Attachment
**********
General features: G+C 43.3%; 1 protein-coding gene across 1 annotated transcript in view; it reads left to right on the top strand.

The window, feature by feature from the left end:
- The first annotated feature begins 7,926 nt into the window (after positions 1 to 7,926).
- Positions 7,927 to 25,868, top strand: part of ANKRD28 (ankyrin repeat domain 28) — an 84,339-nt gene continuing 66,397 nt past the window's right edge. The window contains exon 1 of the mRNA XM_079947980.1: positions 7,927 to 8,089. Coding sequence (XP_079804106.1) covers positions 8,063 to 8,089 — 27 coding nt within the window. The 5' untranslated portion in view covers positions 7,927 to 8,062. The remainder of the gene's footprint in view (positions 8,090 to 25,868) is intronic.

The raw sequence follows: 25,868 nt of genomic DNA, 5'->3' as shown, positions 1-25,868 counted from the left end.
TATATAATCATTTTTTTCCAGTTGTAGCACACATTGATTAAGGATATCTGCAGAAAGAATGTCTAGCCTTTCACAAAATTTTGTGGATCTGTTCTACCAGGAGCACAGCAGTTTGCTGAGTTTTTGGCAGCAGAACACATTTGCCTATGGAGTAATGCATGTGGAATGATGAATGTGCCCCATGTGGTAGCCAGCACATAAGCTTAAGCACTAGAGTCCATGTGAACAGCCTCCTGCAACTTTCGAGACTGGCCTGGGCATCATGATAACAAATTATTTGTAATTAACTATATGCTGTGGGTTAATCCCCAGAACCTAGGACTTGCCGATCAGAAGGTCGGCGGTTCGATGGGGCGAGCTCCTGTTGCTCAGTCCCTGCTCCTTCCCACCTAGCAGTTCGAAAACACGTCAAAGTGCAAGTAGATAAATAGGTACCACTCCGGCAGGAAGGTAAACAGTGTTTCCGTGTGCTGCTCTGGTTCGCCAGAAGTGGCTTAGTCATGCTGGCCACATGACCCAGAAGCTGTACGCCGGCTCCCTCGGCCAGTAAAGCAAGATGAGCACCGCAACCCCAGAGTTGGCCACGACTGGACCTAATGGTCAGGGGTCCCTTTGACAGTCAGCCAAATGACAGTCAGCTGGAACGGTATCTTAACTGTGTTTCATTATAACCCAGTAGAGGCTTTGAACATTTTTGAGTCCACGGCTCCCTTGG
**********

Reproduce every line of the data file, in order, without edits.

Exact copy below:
General features: G+C 43.3%; 1 protein-coding gene across 1 annotated transcript in view; it reads left to right on the top strand.

The window, feature by feature from the left end:
- The first annotated feature begins 7,926 nt into the window (after positions 1 to 7,926).
- Positions 7,927 to 25,868, top strand: part of ANKRD28 (ankyrin repeat domain 28) — an 84,339-nt gene continuing 66,397 nt past the window's right edge. The window contains exon 1 of the mRNA XM_079947980.1: positions 7,927 to 8,089. Coding sequence (XP_079804106.1) covers positions 8,063 to 8,089 — 27 coding nt within the window. The 5' untranslated portion in view covers positions 7,927 to 8,062. The remainder of the gene's footprint in view (positions 8,090 to 25,868) is intronic.

The raw sequence follows: 25,868 nt of genomic DNA, 5'->3' as shown, positions 1-25,868 counted from the left end.
TATATAATCATTTTTTTCCAGTTGTAGCACACATTGATTAAGGATATCTGCAGAAAGAATGTCTAGCCTTTCACAAAATTTTGTGGATCTGTTCTACCAGGAGCACAGCAGTTTGCTGAGTTTTTGGCAGCAGAACACATTTGCCTATGGAGTAATGCATGTGGAATGATGAATGTGCCCCATGTGGTAGCCAGCACATAAGCTTAAGCACTAGAGTCCATGTGAACAGCCTCCTGCAACTTTCGAGACTGGCCTGGGCATCATGATAACAAATTATTTGTAATTAACTATATGCTGTGGGTTAATCCCCAGAACCTAGGACTTGCCGATCAGAAGGTCGGCGGTTCGATGGGGCGAGCTCCTGTTGCTCAGTCCCTGCTCCTTCCCACCTAGCAGTTCGAAAACACGTCAAAGTGCAAGTAGATAAATAGGTACCACTCCGGCAGGAAGGTAAACAGTGTTTCCGTGTGCTGCTCTGGTTCGCCAGAAGTGGCTTAGTCATGCTGGCCACATGACCCAGAAGCTGTACGCCGGCTCCCTCGGCCAGTAAAGCAAGATGAGCACCGCAACCCCAGAGTTGGCCACGACTGGACCTAATGGTCAGGGGTCCCTTTGACAGTCAGCCAAATGACAGTCAGCTGGAACGGTATCTTAACTGTGTTTCATTATAACCCAGTAGAGGCTTTGAACATTTTTGAGTCCACGGCTCCCTTGG